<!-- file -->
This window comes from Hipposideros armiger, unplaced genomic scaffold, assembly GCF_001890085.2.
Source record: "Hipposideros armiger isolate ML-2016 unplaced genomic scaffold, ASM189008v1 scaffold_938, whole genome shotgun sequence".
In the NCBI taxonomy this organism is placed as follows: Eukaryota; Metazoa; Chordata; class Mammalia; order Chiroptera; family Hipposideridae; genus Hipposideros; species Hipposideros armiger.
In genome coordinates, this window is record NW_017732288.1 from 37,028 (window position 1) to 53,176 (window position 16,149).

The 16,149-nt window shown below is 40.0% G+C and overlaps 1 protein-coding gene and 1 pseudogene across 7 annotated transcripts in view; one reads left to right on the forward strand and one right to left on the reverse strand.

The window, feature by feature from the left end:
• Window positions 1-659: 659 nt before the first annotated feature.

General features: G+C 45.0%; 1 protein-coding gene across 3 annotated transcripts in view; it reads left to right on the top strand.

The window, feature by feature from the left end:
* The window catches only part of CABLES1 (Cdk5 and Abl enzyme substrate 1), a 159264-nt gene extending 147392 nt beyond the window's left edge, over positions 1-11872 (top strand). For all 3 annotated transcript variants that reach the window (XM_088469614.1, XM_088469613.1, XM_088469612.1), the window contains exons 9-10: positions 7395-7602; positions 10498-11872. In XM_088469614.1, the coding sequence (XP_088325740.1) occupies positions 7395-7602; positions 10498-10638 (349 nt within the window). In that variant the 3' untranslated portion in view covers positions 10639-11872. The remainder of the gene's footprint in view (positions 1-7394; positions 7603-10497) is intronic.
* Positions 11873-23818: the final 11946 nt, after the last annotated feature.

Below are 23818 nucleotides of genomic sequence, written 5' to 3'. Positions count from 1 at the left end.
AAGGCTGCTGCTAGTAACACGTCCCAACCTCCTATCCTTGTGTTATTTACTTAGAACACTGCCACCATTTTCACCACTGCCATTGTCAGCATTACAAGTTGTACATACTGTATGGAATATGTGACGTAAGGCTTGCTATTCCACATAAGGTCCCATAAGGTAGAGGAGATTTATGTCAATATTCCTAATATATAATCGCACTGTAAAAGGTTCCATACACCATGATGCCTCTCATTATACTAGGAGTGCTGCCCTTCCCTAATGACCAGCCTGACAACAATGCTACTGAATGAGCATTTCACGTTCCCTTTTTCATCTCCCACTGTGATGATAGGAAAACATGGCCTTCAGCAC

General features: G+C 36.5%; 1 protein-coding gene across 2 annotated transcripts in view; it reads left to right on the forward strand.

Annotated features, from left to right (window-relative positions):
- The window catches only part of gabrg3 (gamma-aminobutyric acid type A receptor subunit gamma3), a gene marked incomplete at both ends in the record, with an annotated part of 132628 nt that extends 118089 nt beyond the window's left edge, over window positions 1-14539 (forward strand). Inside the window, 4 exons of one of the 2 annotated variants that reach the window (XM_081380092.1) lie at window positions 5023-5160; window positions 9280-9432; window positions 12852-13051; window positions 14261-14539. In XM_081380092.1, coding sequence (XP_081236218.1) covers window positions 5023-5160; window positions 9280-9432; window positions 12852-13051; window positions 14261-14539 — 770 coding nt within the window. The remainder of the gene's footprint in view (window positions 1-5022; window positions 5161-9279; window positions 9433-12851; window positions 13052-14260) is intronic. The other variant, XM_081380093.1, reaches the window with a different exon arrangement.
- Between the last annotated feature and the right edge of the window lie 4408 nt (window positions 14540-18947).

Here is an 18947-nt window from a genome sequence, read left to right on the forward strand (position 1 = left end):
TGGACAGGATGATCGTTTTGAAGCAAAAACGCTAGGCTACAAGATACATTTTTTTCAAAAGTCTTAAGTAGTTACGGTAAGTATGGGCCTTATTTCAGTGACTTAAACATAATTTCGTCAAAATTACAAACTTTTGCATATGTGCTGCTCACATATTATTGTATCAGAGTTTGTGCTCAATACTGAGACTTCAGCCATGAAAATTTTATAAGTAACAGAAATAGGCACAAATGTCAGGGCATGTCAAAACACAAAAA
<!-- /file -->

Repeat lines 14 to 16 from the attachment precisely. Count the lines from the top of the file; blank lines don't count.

General features: G+C 36.5%; 1 protein-coding gene across 2 annotated transcripts in view; it reads left to right on the forward strand.

Annotated features, from left to right (window-relative positions):
- The window catches only part of gabrg3 (gamma-aminobutyric acid type A receptor subunit gamma3), a gene marked incomplete at both ends in the record, with an annotated part of 132628 nt that extends 118089 nt beyond the window's left edge, over window positions 1-14539 (forward strand). Inside the window, 4 exons of one of the 2 annotated variants that reach the window (XM_081380092.1) lie at window positions 5023-5160; window positions 9280-9432; window positions 12852-13051; window positions 14261-14539. In XM_081380092.1, coding sequence (XP_081236218.1) covers window positions 5023-5160; window positions 9280-9432; window positions 12852-13051; window positions 14261-14539 — 770 coding nt within the window. The remainder of the gene's footprint in view (window positions 1-5022; window positions 5161-9279; window positions 9433-12851; window positions 13052-14260) is intronic. The other variant, XM_081380093.1, reaches the window with a different exon arrangement.